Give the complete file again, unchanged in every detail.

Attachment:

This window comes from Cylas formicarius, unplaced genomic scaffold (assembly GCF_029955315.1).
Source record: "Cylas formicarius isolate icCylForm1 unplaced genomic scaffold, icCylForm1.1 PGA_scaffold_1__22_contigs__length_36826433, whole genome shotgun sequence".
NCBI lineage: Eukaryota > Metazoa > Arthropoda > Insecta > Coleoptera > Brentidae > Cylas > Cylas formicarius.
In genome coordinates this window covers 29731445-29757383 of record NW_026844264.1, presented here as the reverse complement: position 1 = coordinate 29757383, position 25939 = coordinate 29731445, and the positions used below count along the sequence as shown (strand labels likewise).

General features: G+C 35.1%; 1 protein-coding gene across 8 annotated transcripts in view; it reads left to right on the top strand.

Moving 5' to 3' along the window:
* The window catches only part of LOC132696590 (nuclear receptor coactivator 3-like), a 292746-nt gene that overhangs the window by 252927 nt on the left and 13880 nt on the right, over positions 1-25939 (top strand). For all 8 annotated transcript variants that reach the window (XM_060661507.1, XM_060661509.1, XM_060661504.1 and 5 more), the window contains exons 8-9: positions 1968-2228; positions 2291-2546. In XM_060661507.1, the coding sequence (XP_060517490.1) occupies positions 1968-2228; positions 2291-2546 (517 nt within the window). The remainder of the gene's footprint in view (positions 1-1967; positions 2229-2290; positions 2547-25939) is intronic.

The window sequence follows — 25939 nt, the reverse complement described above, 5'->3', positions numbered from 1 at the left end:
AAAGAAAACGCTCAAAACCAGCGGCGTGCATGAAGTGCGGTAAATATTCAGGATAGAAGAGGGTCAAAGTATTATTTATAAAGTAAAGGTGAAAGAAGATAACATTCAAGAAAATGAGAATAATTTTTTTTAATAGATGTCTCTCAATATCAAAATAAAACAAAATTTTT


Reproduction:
This window comes from Cylas formicarius, unplaced genomic scaffold (assembly GCF_029955315.1).
Source record: "Cylas formicarius isolate icCylForm1 unplaced genomic scaffold, icCylForm1.1 PGA_scaffold_1__22_contigs__length_36826433, whole genome shotgun sequence".
NCBI lineage: Eukaryota > Metazoa > Arthropoda > Insecta > Coleoptera > Brentidae > Cylas > Cylas formicarius.
In genome coordinates this window covers 29731445-29757383 of record NW_026844264.1, presented here as the reverse complement: position 1 = coordinate 29757383, position 25939 = coordinate 29731445, and the positions used below count along the sequence as shown (strand labels likewise).

General features: G+C 35.1%; 1 protein-coding gene across 8 annotated transcripts in view; it reads left to right on the top strand.

Moving 5' to 3' along the window:
* The window catches only part of LOC132696590 (nuclear receptor coactivator 3-like), a 292746-nt gene that overhangs the window by 252927 nt on the left and 13880 nt on the right, over positions 1-25939 (top strand). For all 8 annotated transcript variants that reach the window (XM_060661507.1, XM_060661509.1, XM_060661504.1 and 5 more), the window contains exons 8-9: positions 1968-2228; positions 2291-2546. In XM_060661507.1, the coding sequence (XP_060517490.1) occupies positions 1968-2228; positions 2291-2546 (517 nt within the window). The remainder of the gene's footprint in view (positions 1-1967; positions 2229-2290; positions 2547-25939) is intronic.

The window sequence follows — 25939 nt, the reverse complement described above, 5'->3', positions numbered from 1 at the left end:
AAAGAAAACGCTCAAAACCAGCGGCGTGCATGAAGTGCGGTAAATATTCAGGATAGAAGAGGGTCAAAGTATTATTTATAAAGTAAAGGTGAAAGAAGATAACATTCAAGAAAATGAGAATAATTTTTTTTAATAGATGTCTCTCAATATCAAAATAAAACAAAATTTTT